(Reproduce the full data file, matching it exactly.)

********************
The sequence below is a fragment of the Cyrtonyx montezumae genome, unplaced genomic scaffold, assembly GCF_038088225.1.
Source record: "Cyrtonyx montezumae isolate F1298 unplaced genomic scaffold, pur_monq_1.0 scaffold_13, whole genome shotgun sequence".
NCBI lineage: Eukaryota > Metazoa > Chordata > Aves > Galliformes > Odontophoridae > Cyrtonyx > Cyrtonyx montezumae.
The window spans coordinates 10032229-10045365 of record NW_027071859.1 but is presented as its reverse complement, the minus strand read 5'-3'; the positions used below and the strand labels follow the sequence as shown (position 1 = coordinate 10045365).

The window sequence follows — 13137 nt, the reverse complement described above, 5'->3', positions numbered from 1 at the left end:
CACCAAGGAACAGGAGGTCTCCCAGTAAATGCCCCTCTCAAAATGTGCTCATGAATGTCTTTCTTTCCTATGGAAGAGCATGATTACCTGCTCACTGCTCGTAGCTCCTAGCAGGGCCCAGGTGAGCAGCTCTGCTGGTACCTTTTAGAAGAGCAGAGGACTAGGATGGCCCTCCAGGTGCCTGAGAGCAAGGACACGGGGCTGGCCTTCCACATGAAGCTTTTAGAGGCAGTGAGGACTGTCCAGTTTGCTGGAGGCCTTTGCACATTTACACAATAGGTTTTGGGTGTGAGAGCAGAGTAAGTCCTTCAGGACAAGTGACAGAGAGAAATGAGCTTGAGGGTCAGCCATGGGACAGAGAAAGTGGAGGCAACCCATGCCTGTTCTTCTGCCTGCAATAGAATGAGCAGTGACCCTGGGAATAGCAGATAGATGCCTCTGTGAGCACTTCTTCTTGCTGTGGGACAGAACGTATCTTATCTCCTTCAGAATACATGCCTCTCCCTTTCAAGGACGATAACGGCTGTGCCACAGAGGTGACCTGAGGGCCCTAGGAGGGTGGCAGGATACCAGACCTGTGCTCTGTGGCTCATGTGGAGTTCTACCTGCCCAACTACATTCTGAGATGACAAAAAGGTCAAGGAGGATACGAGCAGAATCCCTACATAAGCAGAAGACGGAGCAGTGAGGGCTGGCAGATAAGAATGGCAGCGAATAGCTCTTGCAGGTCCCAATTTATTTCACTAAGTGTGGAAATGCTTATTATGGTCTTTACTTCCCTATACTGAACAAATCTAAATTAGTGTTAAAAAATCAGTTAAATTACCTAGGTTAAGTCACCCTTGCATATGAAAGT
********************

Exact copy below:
The sequence below is a fragment of the Cyrtonyx montezumae genome, unplaced genomic scaffold, assembly GCF_038088225.1.
Source record: "Cyrtonyx montezumae isolate F1298 unplaced genomic scaffold, pur_monq_1.0 scaffold_13, whole genome shotgun sequence".
NCBI lineage: Eukaryota > Metazoa > Chordata > Aves > Galliformes > Odontophoridae > Cyrtonyx > Cyrtonyx montezumae.
The window spans coordinates 10032229-10045365 of record NW_027071859.1 but is presented as its reverse complement, the minus strand read 5'-3'; the positions used below and the strand labels follow the sequence as shown (position 1 = coordinate 10045365).

The window sequence follows — 13137 nt, the reverse complement described above, 5'->3', positions numbered from 1 at the left end:
CACCAAGGAACAGGAGGTCTCCCAGTAAATGCCCCTCTCAAAATGTGCTCATGAATGTCTTTCTTTCCTATGGAAGAGCATGATTACCTGCTCACTGCTCGTAGCTCCTAGCAGGGCCCAGGTGAGCAGCTCTGCTGGTACCTTTTAGAAGAGCAGAGGACTAGGATGGCCCTCCAGGTGCCTGAGAGCAAGGACACGGGGCTGGCCTTCCACATGAAGCTTTTAGAGGCAGTGAGGACTGTCCAGTTTGCTGGAGGCCTTTGCACATTTACACAATAGGTTTTGGGTGTGAGAGCAGAGTAAGTCCTTCAGGACAAGTGACAGAGAGAAATGAGCTTGAGGGTCAGCCATGGGACAGAGAAAGTGGAGGCAACCCATGCCTGTTCTTCTGCCTGCAATAGAATGAGCAGTGACCCTGGGAATAGCAGATAGATGCCTCTGTGAGCACTTCTTCTTGCTGTGGGACAGAACGTATCTTATCTCCTTCAGAATACATGCCTCTCCCTTTCAAGGACGATAACGGCTGTGCCACAGAGGTGACCTGAGGGCCCTAGGAGGGTGGCAGGATACCAGACCTGTGCTCTGTGGCTCATGTGGAGTTCTACCTGCCCAACTACATTCTGAGATGACAAAAAGGTCAAGGAGGATACGAGCAGAATCCCTACATAAGCAGAAGACGGAGCAGTGAGGGCTGGCAGATAAGAATGGCAGCGAATAGCTCTTGCAGGTCCCAATTTATTTCACTAAGTGTGGAAATGCTTATTATGGTCTTTACTTCCCTATACTGAACAAATCTAAATTAGTGTTAAAAAATCAGTTAAATTACCTAGGTTAAGTCACCCTTGCATATGAAAGT